Mikhail Gorbachev was the secretary general of the communist party of The Soviet Union from 1985 to 1990 and the first president of the Soviet Union from 1990 t0 1991. He is credited with taking the first modest attempts to democratize the soviet political system and bringing an end to the cold war. He won the Nobel Peace prize in 1990. He resigned as president of The Soviet Union in 1991 and formed the Gorbachev Foundation and remained active in social and political causes for the remainder of his life.
 Biography of Mikhail Gorbachev. Mikhail Gorbachev – Cold War, Age & Quotes – Biography.
 Ammous, Saifedean. The Bitcoin Standard: The Decentralized Alternative to Central Banking. (Hoboken, New Jersey, USA. Wiley, 2018).
 Max Weber. The Protestant Ethic and the Spirit of Capitalism. (Mineola, New York. Dover Publications, 2003).
 Vincent J Miller. Consuming Religion: Christian Faith and Practice in a Consumer Culture. ( Bloomsbury Academic, 2005).
 Jason Clark. Evangelicalism and Capitalism: A Reparative Account and Diagnosis of Pathogeneses in the relationship. PhD thesis, Middlesex University/ London School of Theology. (Thesis 2018).
9 responses to “While Cryptocurrency and Blockchain technology, the Free Market, and globalization Promise tremendous Value, we should be mindful of a Just society with a human face”
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Fascinating post, Mary.
In many ways, Bitcoin is just another opportunity for inequity. Unfortunately, at least within many American expressions of the church, capitalism lives and reigns as the foundation of greed, unimaginable wealth, and inequality.
In your experience, what is the relationship between economics and the African church expressions?
Mary, thanks for you thoughtful post. You wrote: “For those that care for Justice and equity in the distribution of wealth and for a just society, the kind of freedom the cryptocurrencies give, capitalist markets consumerism, and their impact on ecclesial life should be a call for concern.” Can you be more specific about the concerns you have for justice and equity with the advent of cryptocurrency?
I know I am not in your cohort, and am unfamiliar with the book your wrote about, however, I was immediately intrigued by your title and opening lines. Great job hooking me in! This line in particular stood out to me: “For those that care for Justice and equity in the distribution of wealth and for a just society, the kind of freedom the cryptocurrencies give, capitalist markets consumerism, and their impact on ecclesial life should be a call for concern.” Thank you for your reflections. I have felt uneasy with the hype around cryptocurrencies. You post pointed out the harsh, yet unsurprising (“nothing new under the sun”) reality of inequality resulting from this form of currency de-regulation.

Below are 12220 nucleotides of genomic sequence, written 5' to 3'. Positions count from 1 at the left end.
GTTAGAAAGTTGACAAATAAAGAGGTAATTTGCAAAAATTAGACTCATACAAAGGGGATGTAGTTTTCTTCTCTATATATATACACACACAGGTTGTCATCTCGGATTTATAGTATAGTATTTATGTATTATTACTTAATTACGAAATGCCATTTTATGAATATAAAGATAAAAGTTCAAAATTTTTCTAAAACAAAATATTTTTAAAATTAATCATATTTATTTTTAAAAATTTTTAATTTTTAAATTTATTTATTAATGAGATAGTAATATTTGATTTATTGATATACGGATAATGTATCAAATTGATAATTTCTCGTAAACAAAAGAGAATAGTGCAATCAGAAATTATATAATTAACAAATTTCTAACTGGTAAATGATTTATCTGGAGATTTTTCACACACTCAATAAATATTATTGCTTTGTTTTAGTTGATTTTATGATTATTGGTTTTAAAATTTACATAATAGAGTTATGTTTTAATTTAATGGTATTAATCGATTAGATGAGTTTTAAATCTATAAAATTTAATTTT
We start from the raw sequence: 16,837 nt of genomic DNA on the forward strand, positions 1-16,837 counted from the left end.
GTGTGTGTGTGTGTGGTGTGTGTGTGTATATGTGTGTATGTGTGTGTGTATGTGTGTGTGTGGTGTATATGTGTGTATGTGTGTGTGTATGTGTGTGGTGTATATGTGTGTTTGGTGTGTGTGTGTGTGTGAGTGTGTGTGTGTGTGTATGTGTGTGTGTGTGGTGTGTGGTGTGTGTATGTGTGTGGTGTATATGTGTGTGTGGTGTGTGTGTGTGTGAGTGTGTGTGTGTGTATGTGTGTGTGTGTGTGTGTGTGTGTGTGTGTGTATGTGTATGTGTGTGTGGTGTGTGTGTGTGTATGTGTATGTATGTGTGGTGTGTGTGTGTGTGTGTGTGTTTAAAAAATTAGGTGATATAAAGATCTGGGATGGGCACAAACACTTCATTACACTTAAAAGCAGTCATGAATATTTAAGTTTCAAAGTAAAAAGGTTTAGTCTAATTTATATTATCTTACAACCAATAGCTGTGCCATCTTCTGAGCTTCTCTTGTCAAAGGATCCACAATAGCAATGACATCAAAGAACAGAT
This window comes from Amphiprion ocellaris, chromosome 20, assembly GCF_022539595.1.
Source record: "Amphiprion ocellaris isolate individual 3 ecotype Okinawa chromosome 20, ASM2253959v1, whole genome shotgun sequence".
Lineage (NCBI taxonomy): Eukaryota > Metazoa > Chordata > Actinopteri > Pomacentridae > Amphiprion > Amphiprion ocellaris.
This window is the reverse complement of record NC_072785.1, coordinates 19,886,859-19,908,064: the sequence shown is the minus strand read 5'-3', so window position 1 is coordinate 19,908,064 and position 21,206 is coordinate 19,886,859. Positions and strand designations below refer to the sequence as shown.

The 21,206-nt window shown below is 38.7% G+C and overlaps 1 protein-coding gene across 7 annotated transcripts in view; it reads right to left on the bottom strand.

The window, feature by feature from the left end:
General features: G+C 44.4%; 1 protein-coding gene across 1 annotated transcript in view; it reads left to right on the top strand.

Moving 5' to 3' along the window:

If you could summarize in a few sentences a biblical perspective on economics, what would that be?
Mary, what a beautiful post. The Gorbachev quote pertaining to “globalization with a human face” is poignant, and something I’ll be chewing on for a bit. Well done!
Mary: Nice connection to Max Weber. It will be interesting to see how different economies approach the idea of cryptocurrency. More capitalistic countries have embraced it quickly, but socialist ones have not. As the idea of cryptocurrency takes deeper root in our global economy, there will be surprises and unintended consequences that can not be predicted. Nonetheless, the Christian leader, like you pointed out, can not afford to be ignorant of helping the poor and fighting for justice. No matter what the currency is, these problems will be with us.
Mary: I love your encouragement for us to always remember the human face behind any of these issues. I too am concerned about how cryptocurrencies will exasperate the distinctions between the rich and poor. Thank you for another insightful post.
Mary, this is an excellent post… one to re-read and reflect upon my deeply. Your writing intrigued me to learn more about Mikhail Gorbachev. Is there a book or article that you have read about him that you would suggest others read? I would be very interested. I remember him when I was a young boy, though I don’t know much about him, his leadership, or policy.
Mary, thank you for your post on Ammous’ book. I really appreciated how you engaged him in conversation with Weber, Miller, and Clark. Like others here, I also appreciated you drawing from Gorbachev’s commitment to a socially oriented market economy and globalization with a human face. As you point out, this is a corrective needed in capitalistically shaped economic systems as with any other economic system and it needs to be kept front and center no matter what currency is used. In your context, do you come up against corporations or other businesses that operate without a human face, without an awareness of their social impact? And if so, what have you found as the most effective way to engage them/challenge them in their business practices so that they can become more just?
Mary, thank you for your interesting perspective. I appreciate your analysis of Gorbachev. I agree with you that we need to consider those who are less fortunate when engaging you these types of changes. When I was reading the book, I keep seeing the faces of those in South Africa who live in huts, struggling to survive. How will they navigate a cryptocurrency system? Protect themselves from hackers? Or even have the energy to deal with those things? Personally, they would overwhelm me.